Cushman: Xeriscape Public Buildings to Save Water


Brooklyn Critchley

The Water Conservation section at Red Butte Garden displays a variety of plants that thrive in Utah’s dry climate on Friday, July 2, 2021 (Photo by Brooklyn Critchley | The Daily Utah Chronicle)

By KC Ellen Cushman, Opinion Writer


If you walked through Salt Lake City, you’d still see green lawns for every building all around despite the current drought plaguing Utah.

In the U.S., 30-60% of urban water use goes toward keeping lawns green. In Utah, outdoor watering is responsible for 60% of residential water use. This desire for beautiful green lawns pushes Utahns to waste water during a serious drought.

Xeriscaping, landscaping designed to minimize water use, offers a solution to the problem grass presents for dry states like Utah. Our state, county and city buildings should shift to xeriscaped lawns to preserve water and act as an example to Utah residents.

A Solution to Our Drought Problem

Governor Cox stated that this year’s drought could be the “worst drought year on record.”

While 100% of the state is in drought, 90% of the state faces extreme drought conditions. Simply knowing about the severity of our drought condition fails to illustrate what that looks like until you visit our state’s dams.

Over half of our 42 largest reservoirs fell below 55% available capacity on June 1, which is incredibly low for this time of year.

I saw this firsthand after visiting the reservoir I grew up next to and saw the water already reaching late fall levels in the beginning of summer. This lack of water has devastating consequences for our state. It will negatively impact Utah’s farmers, put our ecosystems in danger and harm our economy.

Utah’s drought conditions will only become worse as climate change progresses and creates warmer temperatures in the western United States.

Drought does and will continue to severely affect Utah, so our state must start making changes to address it. Like many of our houses, even Utah’s state capitol building has a grass yard around it, as well as other county and city buildings.

The landscaping of our public buildings should reflect the needs and resources of our state. If we favored xeriscaped lawns for Utah public buildings, it would conserve water and send a clear message that our state prioritizes responsible water use.

An Opportunity to Teach

Simply put, Americans love grass lawns. Today, our lawns take up 30-40 million acres of land nationwide. But maintaining pristine grass lawns comes at a price. Lawnmowers alone account for more than 5% of our air pollution, though this is mostly in urban areas. And obviously, watering them also causes issues.

When grass lawns first became popular, they were expensive. Nonetheless, the growing popularity of green lawns quickly became a status symbol.

Despite their ubiquity today, they still serve as a sign of wealth. My boyfriend and I long for the day that we can afford to move from our apartment to a house with our own lawn. To me, the ability to afford a home — grass yard and all — will mean that I’ve “made it.” The universality of lawns — that every proper home has one and even that we grow up playing on grass yards — makes them a financial goal for those without them.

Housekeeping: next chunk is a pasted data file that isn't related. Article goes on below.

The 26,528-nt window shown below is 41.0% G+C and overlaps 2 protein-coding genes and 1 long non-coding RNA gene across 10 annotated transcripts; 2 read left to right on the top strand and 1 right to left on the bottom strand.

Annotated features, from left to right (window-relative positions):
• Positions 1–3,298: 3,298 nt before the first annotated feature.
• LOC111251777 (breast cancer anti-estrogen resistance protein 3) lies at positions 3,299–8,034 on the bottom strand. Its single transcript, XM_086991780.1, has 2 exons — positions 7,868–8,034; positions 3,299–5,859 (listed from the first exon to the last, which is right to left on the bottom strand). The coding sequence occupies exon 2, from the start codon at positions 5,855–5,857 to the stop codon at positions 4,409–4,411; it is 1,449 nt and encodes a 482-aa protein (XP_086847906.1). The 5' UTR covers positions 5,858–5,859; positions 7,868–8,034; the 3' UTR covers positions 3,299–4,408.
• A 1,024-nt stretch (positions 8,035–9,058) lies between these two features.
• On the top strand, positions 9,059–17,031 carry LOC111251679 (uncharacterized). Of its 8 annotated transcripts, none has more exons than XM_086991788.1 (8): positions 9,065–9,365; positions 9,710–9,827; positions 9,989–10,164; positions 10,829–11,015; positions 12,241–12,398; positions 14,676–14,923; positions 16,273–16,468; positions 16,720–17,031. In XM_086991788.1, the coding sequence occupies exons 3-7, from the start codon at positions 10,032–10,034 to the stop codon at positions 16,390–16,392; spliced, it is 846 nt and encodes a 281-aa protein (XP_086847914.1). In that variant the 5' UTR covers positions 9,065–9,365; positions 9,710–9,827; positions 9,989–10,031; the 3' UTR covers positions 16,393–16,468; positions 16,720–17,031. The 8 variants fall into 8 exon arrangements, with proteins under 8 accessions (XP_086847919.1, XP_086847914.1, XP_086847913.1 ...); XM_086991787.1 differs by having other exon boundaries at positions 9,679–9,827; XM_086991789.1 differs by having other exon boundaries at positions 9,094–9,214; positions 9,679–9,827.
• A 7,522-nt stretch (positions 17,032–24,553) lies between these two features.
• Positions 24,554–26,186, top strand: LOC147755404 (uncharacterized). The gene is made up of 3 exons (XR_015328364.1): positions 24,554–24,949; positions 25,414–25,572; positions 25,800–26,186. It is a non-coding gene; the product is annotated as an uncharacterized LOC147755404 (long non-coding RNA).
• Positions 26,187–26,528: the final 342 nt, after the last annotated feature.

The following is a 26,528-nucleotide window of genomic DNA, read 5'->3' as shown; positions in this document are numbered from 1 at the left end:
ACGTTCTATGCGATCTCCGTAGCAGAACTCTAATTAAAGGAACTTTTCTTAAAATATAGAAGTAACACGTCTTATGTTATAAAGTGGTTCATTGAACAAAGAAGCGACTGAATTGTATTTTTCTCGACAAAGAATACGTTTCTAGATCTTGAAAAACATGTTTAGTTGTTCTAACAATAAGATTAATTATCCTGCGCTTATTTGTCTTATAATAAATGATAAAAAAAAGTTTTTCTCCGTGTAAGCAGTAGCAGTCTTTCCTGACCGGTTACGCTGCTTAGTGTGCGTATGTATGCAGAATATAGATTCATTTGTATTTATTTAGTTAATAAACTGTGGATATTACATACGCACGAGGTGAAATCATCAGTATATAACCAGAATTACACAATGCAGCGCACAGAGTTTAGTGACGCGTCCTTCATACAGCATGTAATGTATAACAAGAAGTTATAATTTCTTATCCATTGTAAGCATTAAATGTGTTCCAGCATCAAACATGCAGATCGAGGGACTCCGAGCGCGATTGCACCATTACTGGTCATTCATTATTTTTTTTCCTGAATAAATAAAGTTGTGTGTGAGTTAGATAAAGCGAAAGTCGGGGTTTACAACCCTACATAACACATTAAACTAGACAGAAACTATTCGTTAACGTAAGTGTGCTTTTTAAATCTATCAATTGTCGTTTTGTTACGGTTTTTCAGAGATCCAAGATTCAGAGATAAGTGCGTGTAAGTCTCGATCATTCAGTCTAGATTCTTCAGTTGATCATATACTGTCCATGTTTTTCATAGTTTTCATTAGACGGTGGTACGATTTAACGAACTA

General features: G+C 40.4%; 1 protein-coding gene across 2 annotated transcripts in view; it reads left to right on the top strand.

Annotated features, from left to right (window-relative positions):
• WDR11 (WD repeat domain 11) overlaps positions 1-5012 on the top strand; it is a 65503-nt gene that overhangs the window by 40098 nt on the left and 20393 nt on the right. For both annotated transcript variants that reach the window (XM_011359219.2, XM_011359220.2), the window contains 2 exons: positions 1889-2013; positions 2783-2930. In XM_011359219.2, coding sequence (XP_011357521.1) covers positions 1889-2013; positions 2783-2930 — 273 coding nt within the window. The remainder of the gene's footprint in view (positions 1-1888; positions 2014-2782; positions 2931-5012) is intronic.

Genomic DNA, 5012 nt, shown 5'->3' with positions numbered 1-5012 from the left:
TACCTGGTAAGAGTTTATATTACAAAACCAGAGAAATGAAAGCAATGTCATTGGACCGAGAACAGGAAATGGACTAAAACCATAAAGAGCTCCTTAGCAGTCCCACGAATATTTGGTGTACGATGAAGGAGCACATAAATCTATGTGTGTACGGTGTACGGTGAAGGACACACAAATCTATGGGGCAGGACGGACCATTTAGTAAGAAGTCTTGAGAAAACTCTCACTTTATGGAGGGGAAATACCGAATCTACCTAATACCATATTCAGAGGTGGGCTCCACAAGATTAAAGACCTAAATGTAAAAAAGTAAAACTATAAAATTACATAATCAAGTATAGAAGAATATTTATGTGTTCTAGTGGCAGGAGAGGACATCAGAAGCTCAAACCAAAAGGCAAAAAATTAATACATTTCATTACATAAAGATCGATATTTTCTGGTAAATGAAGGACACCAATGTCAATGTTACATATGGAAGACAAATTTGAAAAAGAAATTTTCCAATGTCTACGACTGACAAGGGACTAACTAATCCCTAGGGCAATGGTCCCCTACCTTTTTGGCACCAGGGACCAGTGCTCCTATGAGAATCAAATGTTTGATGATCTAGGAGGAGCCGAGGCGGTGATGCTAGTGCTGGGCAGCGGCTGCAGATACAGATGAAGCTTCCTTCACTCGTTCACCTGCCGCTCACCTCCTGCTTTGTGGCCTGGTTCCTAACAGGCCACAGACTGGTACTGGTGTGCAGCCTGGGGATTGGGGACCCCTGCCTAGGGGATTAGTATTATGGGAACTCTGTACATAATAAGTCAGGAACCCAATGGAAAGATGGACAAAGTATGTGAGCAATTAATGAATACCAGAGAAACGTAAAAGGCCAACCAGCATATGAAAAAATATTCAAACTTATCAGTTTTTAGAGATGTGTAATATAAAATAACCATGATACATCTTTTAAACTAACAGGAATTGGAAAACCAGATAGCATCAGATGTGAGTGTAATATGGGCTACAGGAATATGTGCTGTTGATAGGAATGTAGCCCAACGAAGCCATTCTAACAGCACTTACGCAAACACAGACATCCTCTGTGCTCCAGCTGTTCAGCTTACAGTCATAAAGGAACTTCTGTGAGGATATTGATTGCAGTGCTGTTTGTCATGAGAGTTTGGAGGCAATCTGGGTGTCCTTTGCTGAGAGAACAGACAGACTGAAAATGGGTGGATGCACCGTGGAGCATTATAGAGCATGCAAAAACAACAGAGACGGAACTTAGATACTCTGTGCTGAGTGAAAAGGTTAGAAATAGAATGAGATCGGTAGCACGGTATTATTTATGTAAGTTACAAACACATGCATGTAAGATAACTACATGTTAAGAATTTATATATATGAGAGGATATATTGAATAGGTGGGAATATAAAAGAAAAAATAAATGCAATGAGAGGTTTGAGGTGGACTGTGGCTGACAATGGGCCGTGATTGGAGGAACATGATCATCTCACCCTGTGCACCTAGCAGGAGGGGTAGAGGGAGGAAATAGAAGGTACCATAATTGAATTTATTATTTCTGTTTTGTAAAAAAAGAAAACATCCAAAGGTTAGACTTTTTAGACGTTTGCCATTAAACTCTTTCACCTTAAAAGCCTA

Making the change to xeriscaped landscapes on public buildings will show Utahns the beauty of xeriscaped space and that grass doesn’t have to be the only yard option. Seeing Utah’s beautiful state capitol surrounded by drought-tolerant vegetation could inspire and teach Utahns about drought-friendly landscaping options.

Because grass decorates nearly every lawn we see, many people don’t know there are other equally pleasing alternatives that require less water and other resources. Utah and its municipalities have an opportunity to teach Utahns unique ways to conserve water on their own lawns and potentially replace their grass with a xeriscaped yard.

A Republican Solution

Despite the severity of drought conditions, few drought restrictions have been placed on Utah residents this summer. Some municipalities have enacted firework bans or water use restrictions.

However, statewide action has been limited to state facilities. The state likely won’t issue statewide water mandates unless the situation grows even direr.

Our state government and some municipalities have shown hesitancy toward placing restrictions on Utah residents. They simply ask residents to use less water, but our water shortage needs tangible solutions.

Xeriscaping public buildings offers a way to reduce water use in our state and inform residents on landscaping alternatives, without restricting Utahns in any way. While Utahns should use water responsibly, our state and the municipalities should lead by example, making responsible watering choices at their own facilities.

In her piece about Utah’s drought, writer for The Daily Utah Chronicle Theadora Soter argues that Utah needs to make drastic changes in response to our water crisis.

Our severe circumstances call for severe action. We will not solve our water crisis only through prayer, limiting watering at state facilities to only a few times a week or simply asking Utahns to “slow the flow.”

Instead, our state must create a comprehensive plan for this year’s drought and future droughts. Xeriscaping public buildings will not solve Utah’s drought but will be a good step in the right direction towards conserving water in our state.


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